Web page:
Sunday, May 3, 2009

Cross processing, or "When is the wrong color the right choice?"

What is it?
Depending on your experience, you may or may not have heard of cross processing (or "xpro" if you're into abbreviations), but even if you have never picked up a camera, I guarantee you have seen the look: odd color shifts and increased contrast give an effect that is sometimes glam, sometimes "rocker," nostalgic, surreal, or even creepy.

And speaking of creepy, here are a couple of examples with a crop from I photo I took of a clown in New Orleans:

At left, you have the original photo as shot. The middle and right versions represent digitally "cross processed" equivalents of E6 to C41 (middle) and C41 to E6 (right). I put "cross processed" in quotes after digitally because cross processing proper is a darkroom technique that intentionally (perhaps accidentally in its origins?) uses the wrong chemical solution to process film. We'll get back to the analog/digital question in a minute, but first a little more on the look of cross processing.

What does it look like?
It is pretty hard to predict exactly how darkroom cross processing will change a photo, but general "recipes" exist among the darkroom crowd. My point here is not to get technical, but simply to emphasize the variety of looks that fall under the category of cross processing. If you have followed some of the links above, you have already seen some examples. But in case you didn't bother, here is a photo from my street portraiture experiment, cross-processed in four different ways:
Color and contrast shifts are the most noticeable characteristic. Realism is obviously not a priority.

How do I do it?
I won't give you a digital tutorial (much less a darkroom guide!), because there are plenty out there. Here are a few:
Reactions (in which I lapse into Cosmo quiz results mode)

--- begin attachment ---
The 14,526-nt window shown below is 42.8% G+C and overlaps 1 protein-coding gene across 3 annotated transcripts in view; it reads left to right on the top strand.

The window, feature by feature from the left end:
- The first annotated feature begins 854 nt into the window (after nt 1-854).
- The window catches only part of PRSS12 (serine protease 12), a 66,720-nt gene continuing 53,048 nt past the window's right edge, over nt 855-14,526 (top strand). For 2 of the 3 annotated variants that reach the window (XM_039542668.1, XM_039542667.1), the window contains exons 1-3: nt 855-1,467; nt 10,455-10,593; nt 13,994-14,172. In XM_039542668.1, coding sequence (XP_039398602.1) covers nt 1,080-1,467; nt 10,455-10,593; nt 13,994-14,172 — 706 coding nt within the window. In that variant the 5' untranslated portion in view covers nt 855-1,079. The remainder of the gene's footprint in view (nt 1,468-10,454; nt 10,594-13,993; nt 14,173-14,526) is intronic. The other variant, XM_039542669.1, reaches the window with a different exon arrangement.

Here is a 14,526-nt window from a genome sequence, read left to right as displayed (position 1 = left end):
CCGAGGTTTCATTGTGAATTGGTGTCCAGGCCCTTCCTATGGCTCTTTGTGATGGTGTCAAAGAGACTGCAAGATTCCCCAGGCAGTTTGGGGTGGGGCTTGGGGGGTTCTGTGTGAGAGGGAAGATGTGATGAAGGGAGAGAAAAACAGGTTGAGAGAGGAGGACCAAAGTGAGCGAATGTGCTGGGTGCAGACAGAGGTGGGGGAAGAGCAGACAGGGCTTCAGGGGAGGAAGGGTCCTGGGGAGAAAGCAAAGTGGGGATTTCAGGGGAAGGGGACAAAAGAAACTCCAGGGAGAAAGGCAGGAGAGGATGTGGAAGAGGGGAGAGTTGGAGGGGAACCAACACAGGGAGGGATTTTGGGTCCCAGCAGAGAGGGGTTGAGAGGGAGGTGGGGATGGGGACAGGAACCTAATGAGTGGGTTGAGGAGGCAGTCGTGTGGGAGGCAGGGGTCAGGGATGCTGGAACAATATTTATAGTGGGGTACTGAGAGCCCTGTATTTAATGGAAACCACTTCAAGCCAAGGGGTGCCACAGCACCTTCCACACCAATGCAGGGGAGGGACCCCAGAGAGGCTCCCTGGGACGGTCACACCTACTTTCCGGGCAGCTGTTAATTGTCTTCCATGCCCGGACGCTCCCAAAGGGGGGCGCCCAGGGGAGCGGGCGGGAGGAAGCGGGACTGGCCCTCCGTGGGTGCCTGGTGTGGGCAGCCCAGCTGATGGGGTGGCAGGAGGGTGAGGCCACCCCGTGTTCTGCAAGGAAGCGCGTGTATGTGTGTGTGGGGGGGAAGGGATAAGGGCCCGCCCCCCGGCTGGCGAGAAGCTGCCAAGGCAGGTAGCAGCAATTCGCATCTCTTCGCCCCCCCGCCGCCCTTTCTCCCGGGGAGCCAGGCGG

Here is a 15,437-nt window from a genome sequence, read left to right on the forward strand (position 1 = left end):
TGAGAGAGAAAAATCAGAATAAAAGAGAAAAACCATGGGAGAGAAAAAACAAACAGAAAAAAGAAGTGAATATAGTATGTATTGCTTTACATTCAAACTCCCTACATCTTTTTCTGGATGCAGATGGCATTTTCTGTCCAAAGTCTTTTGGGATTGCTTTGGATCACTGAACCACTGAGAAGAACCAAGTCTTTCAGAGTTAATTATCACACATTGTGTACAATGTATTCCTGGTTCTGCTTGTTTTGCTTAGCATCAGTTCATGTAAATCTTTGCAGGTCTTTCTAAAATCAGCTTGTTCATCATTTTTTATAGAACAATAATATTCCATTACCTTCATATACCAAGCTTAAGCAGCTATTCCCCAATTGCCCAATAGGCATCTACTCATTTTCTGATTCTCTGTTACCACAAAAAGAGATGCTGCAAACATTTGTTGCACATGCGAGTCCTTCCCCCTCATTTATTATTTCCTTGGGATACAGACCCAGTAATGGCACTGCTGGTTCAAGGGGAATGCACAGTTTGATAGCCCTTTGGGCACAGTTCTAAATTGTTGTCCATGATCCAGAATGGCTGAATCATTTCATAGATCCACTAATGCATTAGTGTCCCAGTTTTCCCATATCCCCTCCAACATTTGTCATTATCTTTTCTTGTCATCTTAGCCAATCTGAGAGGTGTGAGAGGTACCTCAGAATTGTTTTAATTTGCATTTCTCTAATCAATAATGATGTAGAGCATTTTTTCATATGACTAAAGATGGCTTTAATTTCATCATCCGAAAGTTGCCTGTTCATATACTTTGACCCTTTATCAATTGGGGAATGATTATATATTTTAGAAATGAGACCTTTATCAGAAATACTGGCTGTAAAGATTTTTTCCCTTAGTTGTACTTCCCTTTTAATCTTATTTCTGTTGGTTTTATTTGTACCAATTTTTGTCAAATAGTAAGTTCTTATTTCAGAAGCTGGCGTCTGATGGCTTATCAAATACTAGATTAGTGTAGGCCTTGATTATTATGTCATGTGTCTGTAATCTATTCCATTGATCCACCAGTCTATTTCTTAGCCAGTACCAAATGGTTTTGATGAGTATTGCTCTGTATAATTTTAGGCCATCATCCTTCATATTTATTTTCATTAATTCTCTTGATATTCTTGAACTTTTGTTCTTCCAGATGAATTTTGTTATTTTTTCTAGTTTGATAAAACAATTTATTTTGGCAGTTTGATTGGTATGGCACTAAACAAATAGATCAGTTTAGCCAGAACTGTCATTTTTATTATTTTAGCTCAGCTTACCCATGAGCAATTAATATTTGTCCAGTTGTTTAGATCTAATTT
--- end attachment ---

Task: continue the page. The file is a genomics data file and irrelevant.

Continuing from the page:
Your opinions about cross processing can reveal a lot about your own philosophy of photography. Does one of the following describe you?
  • The darkroom purist: You're all about realism. You think that cross processing is a horrible mistake akin to substituting salt for flour in your favorite cake recipe.
  • The analog artist: You thrive on darkroom magic—the more potions and processes the better. It's all good as long as the alchemy happens in your secluded lair with real potions. It's just not the same on a computer. Who ever heard of making magic on a laptop while sipping a latte at local Starbucks?
  • The digital hipster: As long as you've seen it on MTV or in your favorite magazine, you are all about special effects. Plain old photos are fine for your parents, but if your own stuff isn't heavily tilted, tinted, and tweaked (much like your hair), then you must be having an off-day.
  • The conflicted photoshopper: You appreciate both film and digital photography, but you have your own personal code of digital ethics. According to you, Photoshop versions of darkroom techniques are legit. Stray too far from analog imitation, however, and things get very uncomfortable.
I'm not sure how fair it is to reduce things to types, but I'd love to hear your own views on the matter. Personally, I think I fit the last category the best. Nevertheless, having done a lot of research on nostalgia, I am wary of clinging to the past (i.e. replicating darkroom techniques only) for its own sake. I admire thoughtful and meaningful exploration of digital imaging—the key words being thoughtful and meaningful. Something that always bothers me is a photo that seems oblivious to its own message (or that says nothing at all). Example (To be nice, I will avoid linking to any one photographer): In the world of wedding photography there is a pose making the rounds in which the young couple stands side-by-side about three feet apart, facing forward, holding hands (arms extended to the side) in perfect symmetry, stiff as boards, with expressions as solemn as the old couple in Grant Wood's "American Gothic." What exactly is that photo saying about their marriage (or marriage in general)? From a purely aesthetic point of view, the composition is interesting. But what is it saying? That the couple already views their marriage with a sort of doomed resignation? That they are bound together, but actually far apart? What kind of cynical, jaded photographer decided that would be a good pose?

But I digress (sorry, had to vent about something, since I'm writing this post from the hotel room where my family is staying after our house flooded two days ago)...

...I guess what I am trying to say is that in my opinion, any photographic manipulation is valid as long as it expresses what the photographer wants to say. However, I also accept that these matters are extremely subjective, so what do you think? Do you intentionally manipulate the color of your photos? What techniques have you tried? What limits, if any, do you set on you set on processing manipulation, and do your preferences change with digital work? Comments?